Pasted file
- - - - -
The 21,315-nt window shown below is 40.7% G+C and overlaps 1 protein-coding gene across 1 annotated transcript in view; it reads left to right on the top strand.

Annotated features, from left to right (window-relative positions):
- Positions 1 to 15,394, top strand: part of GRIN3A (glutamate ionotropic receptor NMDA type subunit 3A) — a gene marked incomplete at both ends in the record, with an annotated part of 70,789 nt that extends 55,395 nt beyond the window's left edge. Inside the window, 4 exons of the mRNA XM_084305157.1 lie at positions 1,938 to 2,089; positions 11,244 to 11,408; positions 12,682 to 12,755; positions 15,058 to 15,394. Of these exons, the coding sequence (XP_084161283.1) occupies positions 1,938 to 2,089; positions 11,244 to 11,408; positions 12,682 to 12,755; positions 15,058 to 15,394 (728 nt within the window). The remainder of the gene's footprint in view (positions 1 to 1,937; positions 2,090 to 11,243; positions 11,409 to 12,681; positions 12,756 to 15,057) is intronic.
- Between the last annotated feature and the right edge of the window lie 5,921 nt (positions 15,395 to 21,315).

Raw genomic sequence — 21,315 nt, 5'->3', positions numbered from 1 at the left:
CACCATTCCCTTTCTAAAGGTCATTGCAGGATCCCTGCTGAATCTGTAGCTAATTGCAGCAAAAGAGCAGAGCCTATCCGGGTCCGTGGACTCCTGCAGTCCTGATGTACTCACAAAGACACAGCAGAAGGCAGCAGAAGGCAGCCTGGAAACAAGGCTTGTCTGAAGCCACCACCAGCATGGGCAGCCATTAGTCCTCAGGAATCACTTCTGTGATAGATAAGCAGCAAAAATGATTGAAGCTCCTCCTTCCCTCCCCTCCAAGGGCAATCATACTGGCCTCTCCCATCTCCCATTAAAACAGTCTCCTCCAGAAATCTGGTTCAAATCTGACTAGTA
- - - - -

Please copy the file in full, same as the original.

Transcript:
The 21,315-nt window shown below is 40.7% G+C and overlaps 1 protein-coding gene across 1 annotated transcript in view; it reads left to right on the top strand.

Annotated features, from left to right (window-relative positions):
- Positions 1 to 15,394, top strand: part of GRIN3A (glutamate ionotropic receptor NMDA type subunit 3A) — a gene marked incomplete at both ends in the record, with an annotated part of 70,789 nt that extends 55,395 nt beyond the window's left edge. Inside the window, 4 exons of the mRNA XM_084305157.1 lie at positions 1,938 to 2,089; positions 11,244 to 11,408; positions 12,682 to 12,755; positions 15,058 to 15,394. Of these exons, the coding sequence (XP_084161283.1) occupies positions 1,938 to 2,089; positions 11,244 to 11,408; positions 12,682 to 12,755; positions 15,058 to 15,394 (728 nt within the window). The remainder of the gene's footprint in view (positions 1 to 1,937; positions 2,090 to 11,243; positions 11,409 to 12,681; positions 12,756 to 15,057) is intronic.
- Between the last annotated feature and the right edge of the window lie 5,921 nt (positions 15,395 to 21,315).

Raw genomic sequence — 21,315 nt, 5'->3', positions numbered from 1 at the left:
CACCATTCCCTTTCTAAAGGTCATTGCAGGATCCCTGCTGAATCTGTAGCTAATTGCAGCAAAAGAGCAGAGCCTATCCGGGTCCGTGGACTCCTGCAGTCCTGATGTACTCACAAAGACACAGCAGAAGGCAGCAGAAGGCAGCCTGGAAACAAGGCTTGTCTGAAGCCACCACCAGCATGGGCAGCCATTAGTCCTCAGGAATCACTTCTGTGATAGATAAGCAGCAAAAATGATTGAAGCTCCTCCTTCCCTCCCCTCCAAGGGCAATCATACTGGCCTCTCCCATCTCCCATTAAAACAGTCTCCTCCAGAAATCTGGTTCAAATCTGACTAGTA